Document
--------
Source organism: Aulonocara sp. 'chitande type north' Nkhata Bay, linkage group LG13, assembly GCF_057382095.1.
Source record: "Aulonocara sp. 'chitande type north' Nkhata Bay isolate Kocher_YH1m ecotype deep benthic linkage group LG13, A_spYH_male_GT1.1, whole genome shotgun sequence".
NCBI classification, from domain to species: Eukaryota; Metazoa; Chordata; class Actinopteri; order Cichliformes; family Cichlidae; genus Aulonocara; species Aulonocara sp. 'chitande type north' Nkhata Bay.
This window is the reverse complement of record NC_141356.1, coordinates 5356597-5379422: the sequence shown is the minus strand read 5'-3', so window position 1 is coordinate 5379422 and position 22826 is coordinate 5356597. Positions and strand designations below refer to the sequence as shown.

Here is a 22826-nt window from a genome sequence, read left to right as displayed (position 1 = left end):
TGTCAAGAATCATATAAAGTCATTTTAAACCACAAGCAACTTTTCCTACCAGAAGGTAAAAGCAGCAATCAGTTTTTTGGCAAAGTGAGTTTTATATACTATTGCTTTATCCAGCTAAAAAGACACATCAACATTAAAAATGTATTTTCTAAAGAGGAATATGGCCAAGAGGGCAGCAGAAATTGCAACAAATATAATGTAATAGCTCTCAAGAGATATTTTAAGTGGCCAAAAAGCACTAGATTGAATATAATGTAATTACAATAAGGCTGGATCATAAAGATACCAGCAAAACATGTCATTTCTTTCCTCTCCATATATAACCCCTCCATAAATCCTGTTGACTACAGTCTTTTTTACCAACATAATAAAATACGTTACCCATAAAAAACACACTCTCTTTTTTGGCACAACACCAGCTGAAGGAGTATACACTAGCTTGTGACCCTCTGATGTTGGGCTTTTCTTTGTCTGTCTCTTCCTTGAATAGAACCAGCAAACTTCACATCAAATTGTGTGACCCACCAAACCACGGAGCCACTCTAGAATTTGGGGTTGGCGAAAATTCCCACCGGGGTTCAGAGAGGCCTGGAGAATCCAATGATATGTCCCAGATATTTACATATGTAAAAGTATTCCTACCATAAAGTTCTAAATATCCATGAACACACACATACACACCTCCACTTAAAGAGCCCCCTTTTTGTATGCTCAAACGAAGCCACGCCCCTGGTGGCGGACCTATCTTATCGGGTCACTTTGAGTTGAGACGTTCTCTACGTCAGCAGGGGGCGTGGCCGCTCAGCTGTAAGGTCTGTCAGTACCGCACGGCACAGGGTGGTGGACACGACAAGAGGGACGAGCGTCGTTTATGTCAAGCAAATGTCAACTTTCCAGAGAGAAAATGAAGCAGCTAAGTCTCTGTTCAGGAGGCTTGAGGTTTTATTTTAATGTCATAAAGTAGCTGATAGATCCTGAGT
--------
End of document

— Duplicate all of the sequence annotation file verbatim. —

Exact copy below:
Source organism: Aulonocara sp. 'chitande type north' Nkhata Bay, linkage group LG13, assembly GCF_057382095.1.
Source record: "Aulonocara sp. 'chitande type north' Nkhata Bay isolate Kocher_YH1m ecotype deep benthic linkage group LG13, A_spYH_male_GT1.1, whole genome shotgun sequence".
NCBI classification, from domain to species: Eukaryota; Metazoa; Chordata; class Actinopteri; order Cichliformes; family Cichlidae; genus Aulonocara; species Aulonocara sp. 'chitande type north' Nkhata Bay.
This window is the reverse complement of record NC_141356.1, coordinates 5356597-5379422: the sequence shown is the minus strand read 5'-3', so window position 1 is coordinate 5379422 and position 22826 is coordinate 5356597. Positions and strand designations below refer to the sequence as shown.

Here is a 22826-nt window from a genome sequence, read left to right as displayed (position 1 = left end):
TGTCAAGAATCATATAAAGTCATTTTAAACCACAAGCAACTTTTCCTACCAGAAGGTAAAAGCAGCAATCAGTTTTTTGGCAAAGTGAGTTTTATATACTATTGCTTTATCCAGCTAAAAAGACACATCAACATTAAAAATGTATTTTCTAAAGAGGAATATGGCCAAGAGGGCAGCAGAAATTGCAACAAATATAATGTAATAGCTCTCAAGAGATATTTTAAGTGGCCAAAAAGCACTAGATTGAATATAATGTAATTACAATAAGGCTGGATCATAAAGATACCAGCAAAACATGTCATTTCTTTCCTCTCCATATATAACCCCTCCATAAATCCTGTTGACTACAGTCTTTTTTACCAACATAATAAAATACGTTACCCATAAAAAACACACTCTCTTTTTTGGCACAACACCAGCTGAAGGAGTATACACTAGCTTGTGACCCTCTGATGTTGGGCTTTTCTTTGTCTGTCTCTTCCTTGAATAGAACCAGCAAACTTCACATCAAATTGTGTGACCCACCAAACCACGGAGCCACTCTAGAATTTGGGGTTGGCGAAAATTCCCACCGGGGTTCAGAGAGGCCTGGAGAATCCAATGATATGTCCCAGATATTTACATATGTAAAAGTATTCCTACCATAAAGTTCTAAATATCCATGAACACACACATACACACCTCCACTTAAAGAGCCCCCTTTTTGTATGCTCAAACGAAGCCACGCCCCTGGTGGCGGACCTATCTTATCGGGTCACTTTGAGTTGAGACGTTCTCTACGTCAGCAGGGGGCGTGGCCGCTCAGCTGTAAGGTCTGTCAGTACCGCACGGCACAGGGTGGTGGACACGACAAGAGGGACGAGCGTCGTTTATGTCAAGCAAATGTCAACTTTCCAGAGAGAAAATGAAGCAGCTAAGTCTCTGTTCAGGAGGCTTGAGGTTTTATTTTAATGTCATAAAGTAGCTGATAGATCCTGAGT